The Gift Of Sleep
If your baby isn’t sleeping well at night, it means you aren’t either, which makes everything (and everyone) more difficult to cope with the next day. It’s no wonder that helping your baby to sleep through the night is a high priority for most families, but it’s often easier said than done.
Sleep-deprived parents often turn to a slate of sleep props and aides to help their little ones nod off, from dummies and bottles to humming mobiles and sound machines. Sydney-based baby whisperer and mothercraft nurse of 20 years Elizabeth Sloane, who recently co-authored the book The Gift Of Sleep, says these are the first thing to go when you’re teaching a baby to sleep through the night.
“The most important part of teaching a baby to sleep through the night is teaching them to self-settle,” she says.
“Most families are struggling with babies that are waking for a dummy, bottle, breastfeeding, rocking or patting, so it’s about taking that back from them gently and teaching them the gift of self-settling, which in turn teaches them to sleep through the night.”
To be clear, Sloane, who runs a sleep training program where she stays with weary families for up to three nights, believes it’s unrealistic for parents of those under six months of age to expect their bub to sleep through.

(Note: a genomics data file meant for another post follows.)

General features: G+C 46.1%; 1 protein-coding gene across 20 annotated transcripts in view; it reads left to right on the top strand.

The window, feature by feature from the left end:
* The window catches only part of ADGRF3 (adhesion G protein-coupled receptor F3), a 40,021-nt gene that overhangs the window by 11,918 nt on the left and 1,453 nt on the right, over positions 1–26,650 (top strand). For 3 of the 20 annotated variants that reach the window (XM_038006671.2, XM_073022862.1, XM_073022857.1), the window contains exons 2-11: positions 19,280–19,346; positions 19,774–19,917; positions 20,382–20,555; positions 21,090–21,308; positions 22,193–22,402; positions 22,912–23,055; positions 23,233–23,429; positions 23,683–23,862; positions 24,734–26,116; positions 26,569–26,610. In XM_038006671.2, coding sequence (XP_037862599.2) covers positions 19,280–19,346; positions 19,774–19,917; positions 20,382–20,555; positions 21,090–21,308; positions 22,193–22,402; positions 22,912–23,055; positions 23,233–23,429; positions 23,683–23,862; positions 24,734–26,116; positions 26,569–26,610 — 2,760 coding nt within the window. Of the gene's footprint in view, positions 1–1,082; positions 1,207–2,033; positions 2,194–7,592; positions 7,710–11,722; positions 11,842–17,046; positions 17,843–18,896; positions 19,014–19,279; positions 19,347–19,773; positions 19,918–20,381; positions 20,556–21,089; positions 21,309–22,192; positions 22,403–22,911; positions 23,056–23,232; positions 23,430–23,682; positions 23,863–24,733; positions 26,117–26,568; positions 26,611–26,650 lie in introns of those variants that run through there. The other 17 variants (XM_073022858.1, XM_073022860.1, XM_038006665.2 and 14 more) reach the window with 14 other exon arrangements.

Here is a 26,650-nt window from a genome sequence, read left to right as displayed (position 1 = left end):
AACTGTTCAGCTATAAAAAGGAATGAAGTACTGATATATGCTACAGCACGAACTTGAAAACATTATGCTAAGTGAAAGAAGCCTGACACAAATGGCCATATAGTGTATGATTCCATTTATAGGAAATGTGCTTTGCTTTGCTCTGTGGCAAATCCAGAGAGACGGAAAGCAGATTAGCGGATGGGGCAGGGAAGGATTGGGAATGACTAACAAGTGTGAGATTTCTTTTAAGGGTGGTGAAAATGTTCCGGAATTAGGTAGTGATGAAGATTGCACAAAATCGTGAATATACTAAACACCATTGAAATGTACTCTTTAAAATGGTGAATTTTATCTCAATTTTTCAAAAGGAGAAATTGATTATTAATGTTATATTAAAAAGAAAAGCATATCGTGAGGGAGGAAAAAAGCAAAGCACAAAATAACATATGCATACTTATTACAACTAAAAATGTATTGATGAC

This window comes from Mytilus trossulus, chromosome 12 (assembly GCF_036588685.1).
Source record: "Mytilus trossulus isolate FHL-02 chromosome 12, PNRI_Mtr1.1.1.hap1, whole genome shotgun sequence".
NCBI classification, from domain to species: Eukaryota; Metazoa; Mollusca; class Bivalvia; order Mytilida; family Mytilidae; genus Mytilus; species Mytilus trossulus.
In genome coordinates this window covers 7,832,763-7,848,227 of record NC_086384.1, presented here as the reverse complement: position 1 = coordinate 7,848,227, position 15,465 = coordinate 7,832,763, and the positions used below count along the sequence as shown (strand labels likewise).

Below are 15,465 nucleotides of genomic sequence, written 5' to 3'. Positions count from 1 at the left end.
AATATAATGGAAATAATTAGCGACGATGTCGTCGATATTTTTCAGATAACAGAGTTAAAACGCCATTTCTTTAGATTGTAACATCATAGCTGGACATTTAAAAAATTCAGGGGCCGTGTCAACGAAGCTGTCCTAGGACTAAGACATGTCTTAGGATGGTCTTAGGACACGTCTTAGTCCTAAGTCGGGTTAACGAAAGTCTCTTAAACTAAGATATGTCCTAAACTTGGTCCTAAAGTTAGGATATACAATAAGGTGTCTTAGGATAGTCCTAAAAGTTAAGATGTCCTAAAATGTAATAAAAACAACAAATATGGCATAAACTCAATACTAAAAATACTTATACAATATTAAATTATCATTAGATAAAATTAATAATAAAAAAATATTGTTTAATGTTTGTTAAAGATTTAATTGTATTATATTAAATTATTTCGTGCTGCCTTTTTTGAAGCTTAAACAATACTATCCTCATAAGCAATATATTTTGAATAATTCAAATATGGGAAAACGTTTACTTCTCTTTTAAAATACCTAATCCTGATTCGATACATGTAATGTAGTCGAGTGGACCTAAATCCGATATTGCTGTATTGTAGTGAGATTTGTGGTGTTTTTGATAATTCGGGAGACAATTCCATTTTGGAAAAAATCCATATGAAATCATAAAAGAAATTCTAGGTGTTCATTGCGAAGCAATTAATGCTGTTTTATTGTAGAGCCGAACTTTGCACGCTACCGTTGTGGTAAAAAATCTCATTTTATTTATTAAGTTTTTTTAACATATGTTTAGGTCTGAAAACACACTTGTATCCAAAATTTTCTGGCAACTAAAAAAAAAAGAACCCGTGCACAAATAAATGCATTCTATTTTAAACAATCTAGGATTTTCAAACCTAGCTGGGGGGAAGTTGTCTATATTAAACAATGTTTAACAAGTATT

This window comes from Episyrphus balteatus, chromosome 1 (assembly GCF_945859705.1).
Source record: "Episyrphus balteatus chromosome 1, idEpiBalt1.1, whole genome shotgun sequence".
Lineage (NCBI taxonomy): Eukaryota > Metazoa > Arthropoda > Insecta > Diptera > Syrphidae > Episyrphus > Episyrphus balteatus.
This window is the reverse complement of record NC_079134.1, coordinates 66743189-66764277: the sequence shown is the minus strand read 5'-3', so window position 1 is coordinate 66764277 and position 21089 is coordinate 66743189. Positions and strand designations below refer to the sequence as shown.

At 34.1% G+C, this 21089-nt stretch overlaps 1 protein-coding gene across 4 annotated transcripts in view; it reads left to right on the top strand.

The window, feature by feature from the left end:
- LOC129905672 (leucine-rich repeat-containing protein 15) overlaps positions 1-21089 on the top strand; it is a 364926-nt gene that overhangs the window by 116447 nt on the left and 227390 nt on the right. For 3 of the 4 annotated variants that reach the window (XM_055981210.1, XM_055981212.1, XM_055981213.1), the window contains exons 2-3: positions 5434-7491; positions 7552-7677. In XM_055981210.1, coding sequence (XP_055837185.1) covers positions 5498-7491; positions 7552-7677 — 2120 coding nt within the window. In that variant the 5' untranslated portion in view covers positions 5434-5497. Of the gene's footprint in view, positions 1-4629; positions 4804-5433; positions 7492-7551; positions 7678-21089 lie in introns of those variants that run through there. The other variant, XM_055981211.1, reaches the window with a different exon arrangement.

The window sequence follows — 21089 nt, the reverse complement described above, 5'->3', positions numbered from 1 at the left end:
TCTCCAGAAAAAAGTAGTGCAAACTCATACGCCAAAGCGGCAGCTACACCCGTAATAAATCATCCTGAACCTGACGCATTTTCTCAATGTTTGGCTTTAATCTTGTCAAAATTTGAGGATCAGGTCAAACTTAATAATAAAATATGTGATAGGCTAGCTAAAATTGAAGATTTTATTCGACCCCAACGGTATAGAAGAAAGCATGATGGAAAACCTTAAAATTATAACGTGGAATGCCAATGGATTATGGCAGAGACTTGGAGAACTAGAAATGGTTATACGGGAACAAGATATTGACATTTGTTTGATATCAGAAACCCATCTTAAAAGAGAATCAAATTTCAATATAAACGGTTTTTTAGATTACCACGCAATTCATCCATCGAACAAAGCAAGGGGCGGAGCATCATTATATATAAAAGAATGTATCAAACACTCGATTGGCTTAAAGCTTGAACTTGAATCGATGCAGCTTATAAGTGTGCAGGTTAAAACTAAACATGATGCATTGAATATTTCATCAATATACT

“But if they're well and healthy and over six months old, they should be sleeping through,” she says.
There will be a few tears (from mum and bub!) on the road to a good night’s sleep, she warns, but it’s all for a good cause.
“It’s important to be honest and say certainly that there is a little bit of grizzling attached to any change, like anything new in a baby’s life,” Sloane says.
“But for those mums who are already struggling and up several times a night, and they’re really fragile and it’s affecting their relationships.”
The Gift of Sleep
Sloane outlines a step-by-step guide to teach your little one to sleep through the night in her new book, The Gift of Sleep, but here she shares these tips for getting your baby (aged over six months) to sleep better:
- Get rid of any sleep aides -- dummies, bottles and mobiles have all got to go.
- Stop using sleep props to get baby ready for sleep. “A prop is anything that your baby has become reliant on in order to get to sleep,” Sloane says. “This means rocking, patting, singing, driving a baby around in the car, pushing them in a pram, breastfeeding, playing music… the list goes on!”
- Understand that your baby will be upset at first when you take these things away from them, but it’s part of the learning process. “The baby will have a protest cry, so there will be a little bit of a challenge on that first night,” Sloane says.
- Give your baby one comfort item to sleep with, whether it’s a blankie or a safe, cot-appropriate soft toy.
- Tuck baby firmly into the cot with a sheet.
- Follow the three C’s when teaching them to self-settle without their sleep props: Calm, Committed and Consistent. Don’t be tempted to give in with “just one bottle” or “just one cuddle," or you’ll undo all of your (and baby’s) good work.